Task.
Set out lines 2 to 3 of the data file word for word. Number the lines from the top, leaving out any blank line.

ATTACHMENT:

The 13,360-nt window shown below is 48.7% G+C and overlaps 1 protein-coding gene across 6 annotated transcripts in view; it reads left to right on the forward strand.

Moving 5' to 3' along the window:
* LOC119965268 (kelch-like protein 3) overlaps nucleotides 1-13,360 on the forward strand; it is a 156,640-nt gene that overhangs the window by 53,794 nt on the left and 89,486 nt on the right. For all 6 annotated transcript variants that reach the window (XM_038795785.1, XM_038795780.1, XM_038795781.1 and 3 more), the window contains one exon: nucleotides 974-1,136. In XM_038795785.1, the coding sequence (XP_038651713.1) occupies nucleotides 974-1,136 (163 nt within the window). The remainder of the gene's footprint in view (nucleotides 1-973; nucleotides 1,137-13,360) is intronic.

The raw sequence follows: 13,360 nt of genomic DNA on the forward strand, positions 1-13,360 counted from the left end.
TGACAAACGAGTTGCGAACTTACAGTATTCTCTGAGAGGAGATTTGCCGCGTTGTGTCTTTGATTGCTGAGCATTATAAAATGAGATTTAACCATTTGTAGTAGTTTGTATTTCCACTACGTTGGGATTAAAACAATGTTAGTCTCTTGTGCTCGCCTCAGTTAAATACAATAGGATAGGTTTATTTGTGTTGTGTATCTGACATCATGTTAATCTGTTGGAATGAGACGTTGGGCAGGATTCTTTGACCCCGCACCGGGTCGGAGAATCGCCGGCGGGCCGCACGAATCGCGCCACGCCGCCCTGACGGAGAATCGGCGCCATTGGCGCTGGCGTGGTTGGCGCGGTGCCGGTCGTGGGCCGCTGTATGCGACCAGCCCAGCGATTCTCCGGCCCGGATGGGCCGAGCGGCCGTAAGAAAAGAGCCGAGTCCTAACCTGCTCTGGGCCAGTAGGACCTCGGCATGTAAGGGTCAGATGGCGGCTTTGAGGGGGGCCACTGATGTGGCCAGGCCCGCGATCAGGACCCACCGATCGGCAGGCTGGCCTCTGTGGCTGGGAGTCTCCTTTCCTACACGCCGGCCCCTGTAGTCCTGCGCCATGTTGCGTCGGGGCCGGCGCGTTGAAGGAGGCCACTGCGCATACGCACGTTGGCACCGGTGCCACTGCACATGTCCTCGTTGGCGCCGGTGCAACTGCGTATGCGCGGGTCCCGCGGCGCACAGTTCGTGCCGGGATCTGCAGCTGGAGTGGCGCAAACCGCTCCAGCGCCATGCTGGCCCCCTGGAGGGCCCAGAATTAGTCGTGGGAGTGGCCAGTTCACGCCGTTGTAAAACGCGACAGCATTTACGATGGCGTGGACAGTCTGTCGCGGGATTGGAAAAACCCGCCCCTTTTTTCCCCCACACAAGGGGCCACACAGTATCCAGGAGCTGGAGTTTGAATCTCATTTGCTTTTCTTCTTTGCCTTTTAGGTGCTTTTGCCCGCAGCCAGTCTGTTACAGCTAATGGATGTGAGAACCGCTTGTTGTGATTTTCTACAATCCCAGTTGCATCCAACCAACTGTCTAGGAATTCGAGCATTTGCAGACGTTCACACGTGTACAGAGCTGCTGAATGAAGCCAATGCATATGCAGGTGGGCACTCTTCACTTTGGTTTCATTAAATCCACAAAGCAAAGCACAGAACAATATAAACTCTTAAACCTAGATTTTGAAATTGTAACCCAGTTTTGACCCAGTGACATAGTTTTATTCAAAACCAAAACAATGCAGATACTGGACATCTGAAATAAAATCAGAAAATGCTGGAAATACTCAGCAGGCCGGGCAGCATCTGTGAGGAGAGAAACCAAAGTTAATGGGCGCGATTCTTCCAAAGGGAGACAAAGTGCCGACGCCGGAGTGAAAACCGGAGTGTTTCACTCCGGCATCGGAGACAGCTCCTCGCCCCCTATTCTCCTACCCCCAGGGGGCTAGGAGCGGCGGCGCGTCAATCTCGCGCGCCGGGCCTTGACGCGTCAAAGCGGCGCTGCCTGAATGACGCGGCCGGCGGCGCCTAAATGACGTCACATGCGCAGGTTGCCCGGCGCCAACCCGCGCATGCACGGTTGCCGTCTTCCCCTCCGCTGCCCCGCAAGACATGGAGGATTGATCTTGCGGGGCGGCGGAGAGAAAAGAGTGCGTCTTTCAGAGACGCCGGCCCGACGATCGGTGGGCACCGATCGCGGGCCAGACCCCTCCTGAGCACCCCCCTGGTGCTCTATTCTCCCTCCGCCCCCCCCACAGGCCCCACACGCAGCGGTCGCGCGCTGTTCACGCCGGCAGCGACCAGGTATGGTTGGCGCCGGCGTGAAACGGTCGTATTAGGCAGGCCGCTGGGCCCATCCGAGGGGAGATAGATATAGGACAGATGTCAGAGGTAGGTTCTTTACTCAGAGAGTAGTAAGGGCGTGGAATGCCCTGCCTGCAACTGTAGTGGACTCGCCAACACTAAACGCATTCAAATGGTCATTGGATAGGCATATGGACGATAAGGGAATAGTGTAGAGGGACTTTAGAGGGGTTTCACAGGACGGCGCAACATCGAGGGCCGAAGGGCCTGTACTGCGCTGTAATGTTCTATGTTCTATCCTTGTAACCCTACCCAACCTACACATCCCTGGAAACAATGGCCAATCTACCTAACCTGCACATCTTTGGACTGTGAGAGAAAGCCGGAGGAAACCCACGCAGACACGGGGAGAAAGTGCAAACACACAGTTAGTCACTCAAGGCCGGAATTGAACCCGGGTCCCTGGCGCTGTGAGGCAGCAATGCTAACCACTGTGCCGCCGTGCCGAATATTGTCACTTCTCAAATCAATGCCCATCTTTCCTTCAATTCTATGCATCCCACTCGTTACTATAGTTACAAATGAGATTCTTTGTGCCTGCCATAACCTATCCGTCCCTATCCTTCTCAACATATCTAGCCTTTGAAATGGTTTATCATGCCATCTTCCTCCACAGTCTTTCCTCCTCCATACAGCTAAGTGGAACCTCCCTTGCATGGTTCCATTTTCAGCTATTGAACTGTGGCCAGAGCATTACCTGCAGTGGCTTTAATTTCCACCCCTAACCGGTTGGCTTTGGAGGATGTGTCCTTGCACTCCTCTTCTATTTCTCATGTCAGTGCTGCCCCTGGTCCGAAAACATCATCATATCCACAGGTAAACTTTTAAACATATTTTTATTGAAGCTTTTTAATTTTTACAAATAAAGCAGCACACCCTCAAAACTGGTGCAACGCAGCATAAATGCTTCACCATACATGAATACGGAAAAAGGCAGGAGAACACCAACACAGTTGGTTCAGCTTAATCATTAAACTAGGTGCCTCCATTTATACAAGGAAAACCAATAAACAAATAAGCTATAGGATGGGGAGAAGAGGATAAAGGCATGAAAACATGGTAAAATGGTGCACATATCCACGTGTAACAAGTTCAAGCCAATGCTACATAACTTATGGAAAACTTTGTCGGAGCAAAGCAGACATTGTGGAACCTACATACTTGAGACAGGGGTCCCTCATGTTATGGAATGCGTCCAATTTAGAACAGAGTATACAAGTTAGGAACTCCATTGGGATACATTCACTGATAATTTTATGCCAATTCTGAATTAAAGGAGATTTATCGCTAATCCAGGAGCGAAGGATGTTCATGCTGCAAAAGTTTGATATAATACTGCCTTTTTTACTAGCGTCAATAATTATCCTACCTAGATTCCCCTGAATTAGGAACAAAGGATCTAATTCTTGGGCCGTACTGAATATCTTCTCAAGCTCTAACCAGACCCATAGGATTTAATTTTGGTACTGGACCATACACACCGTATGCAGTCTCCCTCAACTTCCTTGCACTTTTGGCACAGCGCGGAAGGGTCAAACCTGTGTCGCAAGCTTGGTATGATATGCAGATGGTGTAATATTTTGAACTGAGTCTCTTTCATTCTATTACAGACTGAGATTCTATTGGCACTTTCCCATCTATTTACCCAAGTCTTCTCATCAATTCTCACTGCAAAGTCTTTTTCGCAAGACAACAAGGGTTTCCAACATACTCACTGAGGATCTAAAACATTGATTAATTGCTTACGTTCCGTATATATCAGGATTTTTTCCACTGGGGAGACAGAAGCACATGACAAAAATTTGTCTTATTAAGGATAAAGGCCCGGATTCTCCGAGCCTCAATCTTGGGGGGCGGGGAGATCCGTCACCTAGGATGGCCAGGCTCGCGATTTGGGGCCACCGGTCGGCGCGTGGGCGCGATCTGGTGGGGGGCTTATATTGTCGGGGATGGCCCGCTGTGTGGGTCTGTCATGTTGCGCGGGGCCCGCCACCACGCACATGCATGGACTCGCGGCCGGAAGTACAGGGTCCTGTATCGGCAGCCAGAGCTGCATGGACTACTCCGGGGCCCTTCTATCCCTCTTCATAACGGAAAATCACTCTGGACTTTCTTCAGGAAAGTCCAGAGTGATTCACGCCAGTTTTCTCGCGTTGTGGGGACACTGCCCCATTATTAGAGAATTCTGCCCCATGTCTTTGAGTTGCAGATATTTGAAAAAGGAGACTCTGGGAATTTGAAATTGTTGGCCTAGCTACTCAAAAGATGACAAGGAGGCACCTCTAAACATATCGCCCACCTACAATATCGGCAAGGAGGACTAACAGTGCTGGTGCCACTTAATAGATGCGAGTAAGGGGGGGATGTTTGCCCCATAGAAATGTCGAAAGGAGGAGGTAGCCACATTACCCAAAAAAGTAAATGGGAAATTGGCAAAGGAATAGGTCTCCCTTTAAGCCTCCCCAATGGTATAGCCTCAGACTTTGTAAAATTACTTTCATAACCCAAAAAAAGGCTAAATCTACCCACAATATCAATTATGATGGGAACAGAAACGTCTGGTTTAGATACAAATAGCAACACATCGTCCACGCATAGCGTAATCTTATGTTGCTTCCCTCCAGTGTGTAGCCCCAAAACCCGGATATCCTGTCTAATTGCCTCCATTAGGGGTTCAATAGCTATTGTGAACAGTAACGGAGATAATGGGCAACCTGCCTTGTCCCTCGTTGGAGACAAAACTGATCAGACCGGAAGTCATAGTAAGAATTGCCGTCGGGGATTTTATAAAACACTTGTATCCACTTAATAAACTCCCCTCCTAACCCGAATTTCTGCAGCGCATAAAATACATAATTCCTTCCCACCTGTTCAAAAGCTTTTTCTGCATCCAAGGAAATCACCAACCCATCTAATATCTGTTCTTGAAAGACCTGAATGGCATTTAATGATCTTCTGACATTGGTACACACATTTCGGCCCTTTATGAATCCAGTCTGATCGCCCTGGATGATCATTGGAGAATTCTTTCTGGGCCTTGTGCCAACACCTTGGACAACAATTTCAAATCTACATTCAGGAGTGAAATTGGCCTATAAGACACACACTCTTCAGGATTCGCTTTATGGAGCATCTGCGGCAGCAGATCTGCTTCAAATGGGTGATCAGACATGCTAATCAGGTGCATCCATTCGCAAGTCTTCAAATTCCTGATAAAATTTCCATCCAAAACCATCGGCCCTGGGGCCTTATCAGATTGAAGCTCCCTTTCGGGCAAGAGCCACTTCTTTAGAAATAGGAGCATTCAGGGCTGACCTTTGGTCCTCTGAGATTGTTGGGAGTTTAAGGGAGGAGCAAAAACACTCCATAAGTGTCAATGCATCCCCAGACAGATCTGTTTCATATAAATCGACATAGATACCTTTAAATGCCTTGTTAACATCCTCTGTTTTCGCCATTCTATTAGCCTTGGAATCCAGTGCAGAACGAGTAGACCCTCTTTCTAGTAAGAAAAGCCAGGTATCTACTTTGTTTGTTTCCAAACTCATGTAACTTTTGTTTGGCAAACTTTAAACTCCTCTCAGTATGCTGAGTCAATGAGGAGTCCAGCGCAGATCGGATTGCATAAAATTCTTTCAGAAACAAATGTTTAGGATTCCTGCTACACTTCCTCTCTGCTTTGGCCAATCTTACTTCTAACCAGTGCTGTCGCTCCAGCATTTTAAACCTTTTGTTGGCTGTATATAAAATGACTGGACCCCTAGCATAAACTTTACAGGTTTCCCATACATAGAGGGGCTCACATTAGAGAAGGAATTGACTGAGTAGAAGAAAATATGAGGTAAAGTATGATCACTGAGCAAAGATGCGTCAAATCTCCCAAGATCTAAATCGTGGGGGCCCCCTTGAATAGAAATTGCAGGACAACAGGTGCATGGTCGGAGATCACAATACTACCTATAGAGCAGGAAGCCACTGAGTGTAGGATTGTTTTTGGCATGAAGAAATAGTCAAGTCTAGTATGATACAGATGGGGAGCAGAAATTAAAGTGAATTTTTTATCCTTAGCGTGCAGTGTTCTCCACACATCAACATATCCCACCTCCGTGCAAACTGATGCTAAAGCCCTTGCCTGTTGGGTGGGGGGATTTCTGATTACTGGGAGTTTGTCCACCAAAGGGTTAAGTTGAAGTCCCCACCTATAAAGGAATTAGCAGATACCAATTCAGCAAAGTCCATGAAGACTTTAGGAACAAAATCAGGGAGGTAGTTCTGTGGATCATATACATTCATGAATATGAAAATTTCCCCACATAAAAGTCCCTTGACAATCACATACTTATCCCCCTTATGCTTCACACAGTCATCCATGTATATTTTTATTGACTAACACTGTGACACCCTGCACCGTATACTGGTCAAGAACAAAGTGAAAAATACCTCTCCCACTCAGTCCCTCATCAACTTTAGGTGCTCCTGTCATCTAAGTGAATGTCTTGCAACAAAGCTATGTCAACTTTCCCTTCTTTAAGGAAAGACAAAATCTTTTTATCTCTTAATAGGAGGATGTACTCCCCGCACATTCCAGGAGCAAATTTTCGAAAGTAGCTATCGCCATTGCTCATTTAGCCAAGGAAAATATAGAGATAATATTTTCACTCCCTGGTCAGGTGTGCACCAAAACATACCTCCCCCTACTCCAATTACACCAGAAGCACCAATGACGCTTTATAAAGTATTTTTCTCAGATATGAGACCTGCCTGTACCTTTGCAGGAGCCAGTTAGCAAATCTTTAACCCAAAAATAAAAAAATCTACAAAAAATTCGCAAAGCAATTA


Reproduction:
Moving 5' to 3' along the window:
* LOC119965268 (kelch-like protein 3) overlaps nucleotides 1-13,360 on the forward strand; it is a 156,640-nt gene that overhangs the window by 53,794 nt on the left and 89,486 nt on the right. For all 6 annotated transcript variants that reach the window (XM_038795785.1, XM_038795780.1, XM_038795781.1 and 3 more), the window contains one exon: nucleotides 974-1,136. In XM_038795785.1, the coding sequence (XP_038651713.1) occupies nucleotides 974-1,136 (163 nt within the window). The remainder of the gene's footprint in view (nucleotides 1-973; nucleotides 1,137-13,360) is intronic.